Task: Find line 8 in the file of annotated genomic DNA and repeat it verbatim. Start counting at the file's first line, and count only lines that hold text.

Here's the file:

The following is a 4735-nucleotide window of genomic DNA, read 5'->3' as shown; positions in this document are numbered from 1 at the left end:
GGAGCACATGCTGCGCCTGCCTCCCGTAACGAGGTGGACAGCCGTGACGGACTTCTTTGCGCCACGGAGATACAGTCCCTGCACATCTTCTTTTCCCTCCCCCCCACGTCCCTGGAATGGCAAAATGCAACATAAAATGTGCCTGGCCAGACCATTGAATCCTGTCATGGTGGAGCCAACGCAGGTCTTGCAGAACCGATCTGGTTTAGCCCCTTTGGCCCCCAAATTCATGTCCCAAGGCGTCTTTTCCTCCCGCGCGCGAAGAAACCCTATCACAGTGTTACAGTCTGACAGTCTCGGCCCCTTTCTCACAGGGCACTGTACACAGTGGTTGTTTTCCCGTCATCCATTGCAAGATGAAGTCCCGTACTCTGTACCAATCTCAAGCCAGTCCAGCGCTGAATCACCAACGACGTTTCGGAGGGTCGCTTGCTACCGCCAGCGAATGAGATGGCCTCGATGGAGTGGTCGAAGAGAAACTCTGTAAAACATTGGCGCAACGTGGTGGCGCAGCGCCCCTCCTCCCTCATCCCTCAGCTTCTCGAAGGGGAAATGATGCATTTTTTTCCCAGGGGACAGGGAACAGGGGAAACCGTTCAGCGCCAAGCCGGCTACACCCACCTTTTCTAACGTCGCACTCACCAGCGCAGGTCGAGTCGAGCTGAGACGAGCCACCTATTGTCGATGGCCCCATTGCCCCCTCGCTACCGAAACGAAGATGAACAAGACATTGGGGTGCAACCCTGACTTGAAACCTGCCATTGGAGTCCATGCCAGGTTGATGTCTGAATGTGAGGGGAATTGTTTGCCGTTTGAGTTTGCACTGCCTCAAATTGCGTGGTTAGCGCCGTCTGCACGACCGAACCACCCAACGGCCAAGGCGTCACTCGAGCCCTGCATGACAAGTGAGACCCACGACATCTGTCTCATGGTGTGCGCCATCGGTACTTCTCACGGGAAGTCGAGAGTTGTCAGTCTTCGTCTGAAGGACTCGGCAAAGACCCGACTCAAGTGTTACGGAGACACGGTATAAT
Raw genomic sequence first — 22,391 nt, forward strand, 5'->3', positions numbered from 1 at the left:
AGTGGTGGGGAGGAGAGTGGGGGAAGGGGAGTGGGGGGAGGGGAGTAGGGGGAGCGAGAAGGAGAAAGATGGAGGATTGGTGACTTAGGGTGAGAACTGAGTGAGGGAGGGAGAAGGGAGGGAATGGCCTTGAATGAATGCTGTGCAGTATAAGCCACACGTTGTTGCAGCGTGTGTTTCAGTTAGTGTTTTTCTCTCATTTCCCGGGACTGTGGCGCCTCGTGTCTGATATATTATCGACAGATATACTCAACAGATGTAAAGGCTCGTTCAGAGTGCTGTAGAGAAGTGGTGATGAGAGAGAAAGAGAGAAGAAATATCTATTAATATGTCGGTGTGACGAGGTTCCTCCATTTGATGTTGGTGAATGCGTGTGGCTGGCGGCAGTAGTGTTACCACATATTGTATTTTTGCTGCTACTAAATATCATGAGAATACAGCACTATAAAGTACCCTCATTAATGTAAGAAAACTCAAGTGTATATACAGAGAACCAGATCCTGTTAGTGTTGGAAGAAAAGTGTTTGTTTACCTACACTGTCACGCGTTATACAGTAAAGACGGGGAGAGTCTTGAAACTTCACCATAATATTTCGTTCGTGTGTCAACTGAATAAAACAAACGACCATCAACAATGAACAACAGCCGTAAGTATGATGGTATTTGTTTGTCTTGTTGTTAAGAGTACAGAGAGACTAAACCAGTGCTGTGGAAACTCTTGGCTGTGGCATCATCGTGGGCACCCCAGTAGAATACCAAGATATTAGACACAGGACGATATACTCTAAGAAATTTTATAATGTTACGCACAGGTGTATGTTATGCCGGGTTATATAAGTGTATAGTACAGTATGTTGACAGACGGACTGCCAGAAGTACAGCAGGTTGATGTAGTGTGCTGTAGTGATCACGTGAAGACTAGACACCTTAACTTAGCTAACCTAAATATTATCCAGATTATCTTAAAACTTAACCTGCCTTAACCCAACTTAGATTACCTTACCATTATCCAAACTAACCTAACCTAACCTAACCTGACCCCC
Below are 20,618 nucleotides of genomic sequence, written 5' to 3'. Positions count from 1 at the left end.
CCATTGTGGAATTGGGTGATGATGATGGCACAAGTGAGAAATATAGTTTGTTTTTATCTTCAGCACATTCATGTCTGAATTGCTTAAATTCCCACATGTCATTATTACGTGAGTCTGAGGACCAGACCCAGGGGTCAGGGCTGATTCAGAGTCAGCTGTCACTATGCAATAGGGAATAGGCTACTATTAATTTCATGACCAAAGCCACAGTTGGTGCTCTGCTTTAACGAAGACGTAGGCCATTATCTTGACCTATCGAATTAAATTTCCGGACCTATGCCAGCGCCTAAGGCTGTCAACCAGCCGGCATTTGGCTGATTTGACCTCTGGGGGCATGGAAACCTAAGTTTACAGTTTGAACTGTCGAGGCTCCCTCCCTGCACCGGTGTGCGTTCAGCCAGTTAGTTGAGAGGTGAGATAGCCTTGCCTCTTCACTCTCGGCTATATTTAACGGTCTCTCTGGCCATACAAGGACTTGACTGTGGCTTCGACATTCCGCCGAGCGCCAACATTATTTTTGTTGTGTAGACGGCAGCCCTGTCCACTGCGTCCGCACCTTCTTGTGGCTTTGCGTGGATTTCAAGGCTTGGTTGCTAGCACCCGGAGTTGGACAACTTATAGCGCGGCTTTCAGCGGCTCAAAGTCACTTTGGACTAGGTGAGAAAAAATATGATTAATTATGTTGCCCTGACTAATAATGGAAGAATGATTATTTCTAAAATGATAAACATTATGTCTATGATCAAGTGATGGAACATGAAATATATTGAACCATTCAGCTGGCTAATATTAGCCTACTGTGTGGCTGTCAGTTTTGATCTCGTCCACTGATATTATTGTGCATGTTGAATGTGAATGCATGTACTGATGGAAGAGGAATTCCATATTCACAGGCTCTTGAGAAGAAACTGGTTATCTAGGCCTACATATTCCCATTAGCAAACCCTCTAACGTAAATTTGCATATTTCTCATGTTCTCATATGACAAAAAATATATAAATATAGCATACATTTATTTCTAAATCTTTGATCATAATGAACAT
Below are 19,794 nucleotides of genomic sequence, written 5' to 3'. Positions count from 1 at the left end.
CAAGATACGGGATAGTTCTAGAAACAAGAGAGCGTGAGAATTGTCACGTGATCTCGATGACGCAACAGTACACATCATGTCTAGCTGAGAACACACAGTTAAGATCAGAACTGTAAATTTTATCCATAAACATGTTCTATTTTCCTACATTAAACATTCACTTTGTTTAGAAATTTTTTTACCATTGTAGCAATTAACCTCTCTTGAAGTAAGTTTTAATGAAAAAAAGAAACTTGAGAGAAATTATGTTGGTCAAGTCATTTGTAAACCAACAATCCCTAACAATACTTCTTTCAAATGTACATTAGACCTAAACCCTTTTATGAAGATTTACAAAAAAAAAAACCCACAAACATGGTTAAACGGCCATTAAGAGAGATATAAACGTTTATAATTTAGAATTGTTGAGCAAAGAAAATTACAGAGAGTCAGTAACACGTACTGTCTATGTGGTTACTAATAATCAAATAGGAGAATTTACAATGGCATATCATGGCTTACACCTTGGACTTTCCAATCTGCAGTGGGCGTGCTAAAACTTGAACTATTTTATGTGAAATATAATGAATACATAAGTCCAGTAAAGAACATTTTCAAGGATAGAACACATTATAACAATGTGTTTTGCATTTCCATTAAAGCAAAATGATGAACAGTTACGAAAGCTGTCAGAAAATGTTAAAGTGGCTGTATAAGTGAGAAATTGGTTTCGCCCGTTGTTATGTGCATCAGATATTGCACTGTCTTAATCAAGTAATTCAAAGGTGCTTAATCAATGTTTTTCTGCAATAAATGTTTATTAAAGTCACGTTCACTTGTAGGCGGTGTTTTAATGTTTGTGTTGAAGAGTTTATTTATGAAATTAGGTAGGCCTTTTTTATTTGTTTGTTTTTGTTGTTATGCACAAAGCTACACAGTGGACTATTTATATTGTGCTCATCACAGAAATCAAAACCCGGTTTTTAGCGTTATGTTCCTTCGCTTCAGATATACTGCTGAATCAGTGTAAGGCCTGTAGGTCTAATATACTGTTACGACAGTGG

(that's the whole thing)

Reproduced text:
CAAGATACGGGATAGTTCTAGAAACAAGAGAGCGTGAGAATTGTCACGTGATCTCGATGACGCAACAGTACACATCATGTCTAGCTGAGAACACACAGTTAAGATCAGAACTGTAAATTTTATCCATAAACATGTTCTATTTTCCTACATTAAACATTCACTTTGTTTAGAAATTTTTTTACCATTGTAGCAATTAACCTCTCTTGAAGTAAGTTTTAATGAAAAAAAGAAACTTGAGAGAAATTATGTTGGTCAAGTCATTTGTAAACCAACAATCCCTAACAATACTTCTTTCAAATGTACATTAGACCTAAACCCTTTTATGAAGATTTACAAAAAAAAAAACCCACAAACATGGTTAAACGGCCATTAAGAGAGATATAAACGTTTATAATTTAGAATTGTTGAGCAAAGAAAATTACAGAGAGTCAGTAACACGTACTGTCTATGTGGTTACTAATAATCAAATAGGAGAATTTACAATGGCATATCATGGCTTACACCTTGGACTTTCCAATCTGCAGTGGGCGTGCTAAAACTTGAACTATTTTATGTGAAATATAATGAATACATAAGTCCAGTAAAGAACATTTTCAAGGATAGAACACATTATAACAATGTGTTTTGCATTTCCATTAAAGCAAAATGATGAACAGTTACGAAAGCTGTCAGAAAATGTTAAAGTGGCTGTATAAGTGAGAAATTGGTTTCGCCCGTTGTTATGTGCATCAGATATTGCACTGTCTTAATCAAGTAATTCAAAGGTGCTTAATCAATGTTTTTCTGCAATAAATGTTTATTAAAGTCACGTTCACTTGTAGGCGGTGTTTTAATGTTTGTGTTGAAGAGTTTATTTATGAAATTAGGTAGGCCTTTTTTATTTGTTTGTTTTTGTTGTTATGCACAAAGCTACACAGTGGACTATTTATATTGTGCTCATCACAGAAATCAAAACCCGGTTTTTAGCGTTATGTTCCTTCGCTTCAGATATACTGCTGAATCAGTGTAAGGCCTGTAGGTCTAATATACTGTTACGACAGTGG